“It’ll be interesting to look at the economics, not just in each year but over the whole rotation. I know I get more worms and beetles through direct drilling, but it’ll be useful to have the actual figures.

“Most of all, I’m keen to see the difference CA makes to overall greenhouse gas emissions. I’ve a pretty good idea on the reduction in diesel use, but that’s a fraction of the overall effect, and none of the standard carbon calculation tools available give you an accurate assessment in my opinion.

“Then, let’s get the results out there – the more hard evidence we can learn about the best tillage methods, the better equipped we’ll be to lobby government, not just to support change, but to recognise those who’ve already adopted CA.”

Initial results are proving very promising, reports Belinda. “At both sites there have been noticeable reductions in fuel use (68%) and an increase in work rate (57%) for the sustainable systems, compared with ploughing. This has resulted in a reduction in cultivation costs of nearly 50%. Additional savings can also be made if you’re ruthless in shedding surplus machinery that’s not needed in the sustainable systems, reducing capital costs.”

Yields from the conventional system have tended to be slightly higher across both sites, she notes. “But this has not always been the most profitable approach. Applying the cost savings in the sustainable systems showed that, in 2019, across both sites these were more profitable than the conventional. Through the length of the project we’ll look at the resilience of these systems against fluctuations in grain prices.”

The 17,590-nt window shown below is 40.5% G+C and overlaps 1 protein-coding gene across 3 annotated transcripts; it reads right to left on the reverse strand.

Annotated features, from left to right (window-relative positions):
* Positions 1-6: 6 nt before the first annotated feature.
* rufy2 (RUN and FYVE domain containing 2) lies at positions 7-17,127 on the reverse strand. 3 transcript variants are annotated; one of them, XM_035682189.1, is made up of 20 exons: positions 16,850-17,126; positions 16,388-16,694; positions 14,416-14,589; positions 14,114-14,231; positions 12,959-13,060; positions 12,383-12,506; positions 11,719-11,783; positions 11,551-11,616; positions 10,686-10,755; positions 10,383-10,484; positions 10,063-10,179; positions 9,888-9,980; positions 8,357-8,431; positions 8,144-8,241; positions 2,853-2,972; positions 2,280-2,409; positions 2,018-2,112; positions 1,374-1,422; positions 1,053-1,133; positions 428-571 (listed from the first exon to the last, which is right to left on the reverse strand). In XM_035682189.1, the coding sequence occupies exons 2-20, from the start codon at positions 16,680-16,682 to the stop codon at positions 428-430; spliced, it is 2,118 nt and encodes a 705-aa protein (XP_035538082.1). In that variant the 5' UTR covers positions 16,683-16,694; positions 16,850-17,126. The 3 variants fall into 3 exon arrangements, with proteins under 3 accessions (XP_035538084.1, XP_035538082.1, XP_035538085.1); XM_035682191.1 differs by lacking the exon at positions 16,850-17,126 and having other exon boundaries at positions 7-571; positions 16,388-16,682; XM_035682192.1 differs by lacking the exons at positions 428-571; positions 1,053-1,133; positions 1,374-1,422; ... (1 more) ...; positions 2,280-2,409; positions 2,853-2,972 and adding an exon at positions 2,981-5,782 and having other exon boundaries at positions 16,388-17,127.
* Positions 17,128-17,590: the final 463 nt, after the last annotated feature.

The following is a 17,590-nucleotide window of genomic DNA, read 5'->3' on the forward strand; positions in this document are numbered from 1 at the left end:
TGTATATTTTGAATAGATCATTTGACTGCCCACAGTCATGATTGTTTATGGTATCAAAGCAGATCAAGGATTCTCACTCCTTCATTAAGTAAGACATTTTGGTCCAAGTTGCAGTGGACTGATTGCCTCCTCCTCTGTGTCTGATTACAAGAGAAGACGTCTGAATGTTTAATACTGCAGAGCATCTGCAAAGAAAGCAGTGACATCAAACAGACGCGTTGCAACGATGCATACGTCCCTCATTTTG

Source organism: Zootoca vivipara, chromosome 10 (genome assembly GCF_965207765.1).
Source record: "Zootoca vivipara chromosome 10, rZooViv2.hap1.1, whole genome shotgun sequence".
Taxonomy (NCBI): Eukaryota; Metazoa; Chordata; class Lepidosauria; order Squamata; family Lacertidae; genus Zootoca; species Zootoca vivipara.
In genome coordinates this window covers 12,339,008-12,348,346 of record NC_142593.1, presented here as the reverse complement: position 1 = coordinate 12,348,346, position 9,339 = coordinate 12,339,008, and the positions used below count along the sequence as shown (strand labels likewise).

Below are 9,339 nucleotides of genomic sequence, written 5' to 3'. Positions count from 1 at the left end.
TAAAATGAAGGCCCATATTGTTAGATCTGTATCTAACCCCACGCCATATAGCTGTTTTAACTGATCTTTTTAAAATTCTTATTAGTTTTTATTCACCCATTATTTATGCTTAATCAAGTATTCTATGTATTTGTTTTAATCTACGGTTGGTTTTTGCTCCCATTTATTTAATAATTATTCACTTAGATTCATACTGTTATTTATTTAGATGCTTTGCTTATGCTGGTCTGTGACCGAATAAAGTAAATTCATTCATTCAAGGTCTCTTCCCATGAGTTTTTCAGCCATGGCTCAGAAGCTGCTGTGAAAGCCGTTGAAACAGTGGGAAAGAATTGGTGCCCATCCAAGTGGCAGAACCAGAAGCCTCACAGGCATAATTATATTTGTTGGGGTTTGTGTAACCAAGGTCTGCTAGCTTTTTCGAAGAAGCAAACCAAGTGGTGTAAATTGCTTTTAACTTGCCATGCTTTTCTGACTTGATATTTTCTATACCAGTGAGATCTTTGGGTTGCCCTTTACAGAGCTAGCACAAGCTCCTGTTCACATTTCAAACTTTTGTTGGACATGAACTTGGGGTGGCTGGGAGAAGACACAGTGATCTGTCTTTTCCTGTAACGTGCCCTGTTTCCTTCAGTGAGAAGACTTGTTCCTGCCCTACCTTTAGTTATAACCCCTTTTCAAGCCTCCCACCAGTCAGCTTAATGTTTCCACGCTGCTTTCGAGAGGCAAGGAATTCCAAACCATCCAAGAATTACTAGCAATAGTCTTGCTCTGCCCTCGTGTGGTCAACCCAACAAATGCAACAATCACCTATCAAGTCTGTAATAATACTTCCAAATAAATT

David King, head of technical for Syngenta in the UK, highlights the results are also being integrated and replicated in part on the company’s farm trials sites across the UK, including a dedicated blackgrass site at Barton in Cambs and a ryegrass site in Yorks.

“Providing solutions that can support conservation ag systems with confidence involves bringing together a complex mesh of inter-related factors. We know there’s massive in-field variability and much of this happens beneath the soil surface,” he says.

“Through our work developing hybrid barleys and seed treatments we’ve progressed our understanding of how we can develop systems that promote root growth, to capture carbon and that are more resilient to a changing climate.

“But this is just the start. Our hybrid wheats, due to be commercialised in the coming years, have the potential to follow hybrid barley varieties, by making better use of available soil nitrogen.  They could be useful tools should there be any further regulatory N restrictions.  It will be exciting to follow how these tools are developed to ensure a sustainable yet practical future. Making better use of all resources is a core focus for solutions we’re set to introduce over the coming years.”

Gas measurements bring ‘startling’ results on soil carbon dynamics